At the outset of "Premature Burial," Edgar Allan Poe announces that some topics are simply too terrible for fiction, adducing among his list of horrors, "the passage of Beresina." Poe refers to an episode during Napoleon's retreat from Moscow in 1812, mass slaughter that occurred when thousands of panic-stricken French soldiers tried to cross a bridge that was too small to accommodate the crush of retreating troops. It is curious that a spry, even merry, Swiss satire has been named after this calamity. Apparently, the Swiss troops allied with Napoleon demonstrated rare fortitude at the horrific bridge crossing and, even, sang an inspiring tune to keep up their spirits: Mutig, mutig, lieber Brueder -- Courage! courage! dear brothers... In Daniel Schmid's 1999 comedy, the song of the Swiss guards at the Beresina bridge is a code that triggers a geriatric monarchist rebellion, a coup d'état that leaves Switzerland under the rule of a kindly and ambitious Russian prostitute.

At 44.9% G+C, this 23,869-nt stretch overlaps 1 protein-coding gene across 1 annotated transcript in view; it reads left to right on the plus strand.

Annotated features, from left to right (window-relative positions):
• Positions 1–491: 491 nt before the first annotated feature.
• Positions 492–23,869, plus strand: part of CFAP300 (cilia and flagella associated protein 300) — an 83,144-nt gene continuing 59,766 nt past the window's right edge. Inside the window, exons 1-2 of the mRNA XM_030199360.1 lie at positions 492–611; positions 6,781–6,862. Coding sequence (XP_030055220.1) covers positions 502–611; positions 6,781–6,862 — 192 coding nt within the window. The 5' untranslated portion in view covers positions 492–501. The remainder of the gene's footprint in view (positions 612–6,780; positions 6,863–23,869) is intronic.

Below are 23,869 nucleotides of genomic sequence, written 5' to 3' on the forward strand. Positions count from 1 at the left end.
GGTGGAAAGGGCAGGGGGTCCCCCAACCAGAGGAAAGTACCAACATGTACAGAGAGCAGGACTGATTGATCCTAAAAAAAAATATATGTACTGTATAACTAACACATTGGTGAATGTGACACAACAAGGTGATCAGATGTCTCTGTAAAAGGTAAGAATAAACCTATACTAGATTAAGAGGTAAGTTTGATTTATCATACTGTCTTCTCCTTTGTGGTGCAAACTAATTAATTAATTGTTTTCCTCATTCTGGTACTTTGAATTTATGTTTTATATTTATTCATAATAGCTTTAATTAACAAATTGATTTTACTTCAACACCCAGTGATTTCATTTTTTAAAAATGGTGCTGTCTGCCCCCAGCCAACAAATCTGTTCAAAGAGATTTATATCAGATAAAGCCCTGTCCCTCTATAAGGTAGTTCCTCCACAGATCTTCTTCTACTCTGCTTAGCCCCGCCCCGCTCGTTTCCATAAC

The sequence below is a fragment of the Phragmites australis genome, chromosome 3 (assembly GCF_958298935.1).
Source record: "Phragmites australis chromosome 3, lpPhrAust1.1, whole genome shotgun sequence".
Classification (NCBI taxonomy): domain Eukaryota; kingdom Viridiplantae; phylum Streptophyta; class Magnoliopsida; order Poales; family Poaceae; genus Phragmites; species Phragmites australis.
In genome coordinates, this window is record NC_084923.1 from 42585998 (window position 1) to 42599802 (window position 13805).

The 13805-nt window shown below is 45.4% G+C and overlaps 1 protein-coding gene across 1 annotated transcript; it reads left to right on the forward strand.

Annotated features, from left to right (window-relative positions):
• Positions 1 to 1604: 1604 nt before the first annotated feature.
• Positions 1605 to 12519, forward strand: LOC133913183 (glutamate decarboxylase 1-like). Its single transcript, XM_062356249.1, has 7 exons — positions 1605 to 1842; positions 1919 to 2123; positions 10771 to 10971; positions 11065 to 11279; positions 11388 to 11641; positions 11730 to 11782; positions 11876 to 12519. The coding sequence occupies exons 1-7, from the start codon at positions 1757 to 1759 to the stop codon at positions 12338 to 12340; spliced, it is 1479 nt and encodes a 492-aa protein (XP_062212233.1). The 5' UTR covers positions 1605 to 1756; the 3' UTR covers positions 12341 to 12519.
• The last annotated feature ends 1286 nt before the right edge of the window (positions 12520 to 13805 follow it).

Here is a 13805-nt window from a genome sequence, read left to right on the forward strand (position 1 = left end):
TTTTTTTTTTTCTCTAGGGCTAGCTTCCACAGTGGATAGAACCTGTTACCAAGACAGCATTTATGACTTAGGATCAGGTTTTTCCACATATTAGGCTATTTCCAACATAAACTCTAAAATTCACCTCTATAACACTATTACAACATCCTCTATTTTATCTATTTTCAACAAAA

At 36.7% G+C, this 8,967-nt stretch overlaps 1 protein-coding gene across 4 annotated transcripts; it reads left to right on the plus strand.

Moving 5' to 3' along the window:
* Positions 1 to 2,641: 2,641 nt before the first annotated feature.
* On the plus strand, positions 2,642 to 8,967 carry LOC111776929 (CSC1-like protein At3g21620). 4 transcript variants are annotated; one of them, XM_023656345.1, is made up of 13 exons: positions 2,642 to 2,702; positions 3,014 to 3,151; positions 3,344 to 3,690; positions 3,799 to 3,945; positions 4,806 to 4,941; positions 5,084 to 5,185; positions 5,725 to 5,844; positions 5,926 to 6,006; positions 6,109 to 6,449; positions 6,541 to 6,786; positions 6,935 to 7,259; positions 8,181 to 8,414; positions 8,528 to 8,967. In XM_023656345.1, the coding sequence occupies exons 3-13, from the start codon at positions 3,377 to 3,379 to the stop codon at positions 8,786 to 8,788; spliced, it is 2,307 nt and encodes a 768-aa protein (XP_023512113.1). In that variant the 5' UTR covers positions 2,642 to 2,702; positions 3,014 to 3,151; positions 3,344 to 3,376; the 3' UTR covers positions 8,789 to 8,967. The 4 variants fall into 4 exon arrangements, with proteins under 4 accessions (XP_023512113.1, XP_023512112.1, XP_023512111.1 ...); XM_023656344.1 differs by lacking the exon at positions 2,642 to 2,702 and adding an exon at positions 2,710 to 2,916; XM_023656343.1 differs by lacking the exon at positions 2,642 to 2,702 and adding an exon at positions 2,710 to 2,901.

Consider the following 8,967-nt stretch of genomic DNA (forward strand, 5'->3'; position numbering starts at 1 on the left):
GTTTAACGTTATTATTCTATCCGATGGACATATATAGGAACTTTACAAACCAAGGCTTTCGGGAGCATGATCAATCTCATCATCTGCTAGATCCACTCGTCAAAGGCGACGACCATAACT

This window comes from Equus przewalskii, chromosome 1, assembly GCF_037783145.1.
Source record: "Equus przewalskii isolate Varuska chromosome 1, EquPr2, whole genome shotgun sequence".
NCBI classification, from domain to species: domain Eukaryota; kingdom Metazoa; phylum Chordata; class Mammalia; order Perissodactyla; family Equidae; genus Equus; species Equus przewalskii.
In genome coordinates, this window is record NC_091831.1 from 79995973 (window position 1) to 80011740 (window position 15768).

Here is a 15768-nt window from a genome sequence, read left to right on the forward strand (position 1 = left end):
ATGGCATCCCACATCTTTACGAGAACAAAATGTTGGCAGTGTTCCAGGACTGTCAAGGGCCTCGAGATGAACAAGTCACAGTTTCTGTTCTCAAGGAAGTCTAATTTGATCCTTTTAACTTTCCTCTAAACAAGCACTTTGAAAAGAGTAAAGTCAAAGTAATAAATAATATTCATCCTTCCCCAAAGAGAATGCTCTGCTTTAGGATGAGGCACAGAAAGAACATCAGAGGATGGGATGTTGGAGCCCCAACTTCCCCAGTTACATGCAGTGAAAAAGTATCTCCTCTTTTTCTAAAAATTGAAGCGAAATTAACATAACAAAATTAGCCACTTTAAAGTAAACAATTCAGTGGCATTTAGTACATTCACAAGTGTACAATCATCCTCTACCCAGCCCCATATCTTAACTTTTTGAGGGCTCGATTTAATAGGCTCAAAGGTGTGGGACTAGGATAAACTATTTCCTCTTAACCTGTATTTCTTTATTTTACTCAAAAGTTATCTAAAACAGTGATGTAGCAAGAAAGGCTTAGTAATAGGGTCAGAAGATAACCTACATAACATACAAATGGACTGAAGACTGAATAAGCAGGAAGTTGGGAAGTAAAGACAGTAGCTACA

I don't know much about Daniel Schmid -- he appears as one of the directors impersonating mobsters in Wim Wenders great neo-noir, The American Friend. He has made one famous documentary, Tosca's Kiss, a picture about an Italian nursing home for opera singers, a noble and moving work that I saw when I was in college and, of course, was unable to understand at that time in my life. On the evidence of Beresina, Schmid is certainly a capable satirist, although he works in a broad style that is tantamount to caricature -- there are faint influences of Kubrick's Dr. Strangelove in the film, as well as a tiny bit of Brecht, but, by and large, the movie is a cheerful bagatelle; although there are multiple assassinations at the climax of the picture, the film generally feels light and confectionary and it is certainly very, very pretty. Elena Panova plays Irina a Russian prostitute from some place called Elektrostal. She has an extended family that she hopes to import into Switzerland, a place that she regards as a kind of paradise on earth. In her letters to family members, always visualized as a dour crowd occupying one large, cluttered room, Irina portrays herself as circulating in Switzerland's high society where she has many benefactors. In fact, she is a call-girl specializing in mostly sado-masochistic fantasies to which the Swiss elite seem to be addicted. (Her madam is played by Geraldine Chaplin.) The girl has broad Slavic features, creamy white skin and a lush figure generally set off by leather dominatrix garb -- the actress is incredibly beautiful and, of course, part of the pleasure in the film is simply watching her. Irina is spying for security forces in Switzerland, led by an inept spymaster who keeps losing parts of his reddish moustache to the bondage masks in which Irina locks him. A mafia chieftain named Tedeschi is laundering money through the Swiss banks -- a crime in which literally everyone, including the crusading investigative journalist, is complicit. Poignantly, Irina wants to become "a Swiss girl" and worships the country, immersing herself in its history and spectacular landscapes -- there are stirring oaths taken at the foot of towering glaciers; in one scene, a bad guy places a phone call from a phone booth improbably located on an escarpment overlooking a vast river of ice. (She tours the National Museum to learn more about her adopted country where she acquires a friend, confidante, and drinking buddy in Benedetta, a female janitor who works the subterranean torture chamber exhibits in place.) One of Irina's customers is an old man who is a member of Cobra, a monarchist conspiracy plotting to kill the top members of the government and replace them with a King -- the entire country is imagined as resting on a maze of subterranean tunnels linking one place with another. Irina serves the government efficiently and Tedeschi is captured. Unfortunately, Tedeschi knows too much about corruption in Switzerland and he has to be murdered. Irina's utility to the Swiss secret police diminishes and the government, now regarding her as an embarrassment since she knows the fetishes of most of the cabinet ministers, decides to deport her. (Previously, she has been promised citizenship for her efforts.) After a botched attempt at suicide, Irina accidently triggers an uprising in the Cobra cell. All of the principal politicians in the State are assassinated and Cobra seizes the airwaves announcing that Switzerland's monarchy will be restored. At a spectacular coronation ceremony, Irina is made queen of Switzerland. The film ends with a lavish display of fireworks. The final reel of the film, particularly the scenes involving the coronation of the Madonna-like whore, have a brilliant, enameled even cloisonné appearance -- it's like the scenes of the Mad King Ludwig swooning in his Wagnerian castles in Syberberg's Requiem for a Virgin King -- there seems to be some genuine nostalgia for the monarchy and, when the prostitute embarks from the cathedral on a kind of gondola across one of Switzerland's vast lakes, the sky lit by fireworks, the film's ending seems bigger and more grandiose and more moving, in fact, than the relatively tawdry subject matter. Last but not least -- the movie is a kind of musical: there are several amusing songs and the picture ends with a fantastic turbo-charged polka tune by Florian Ast.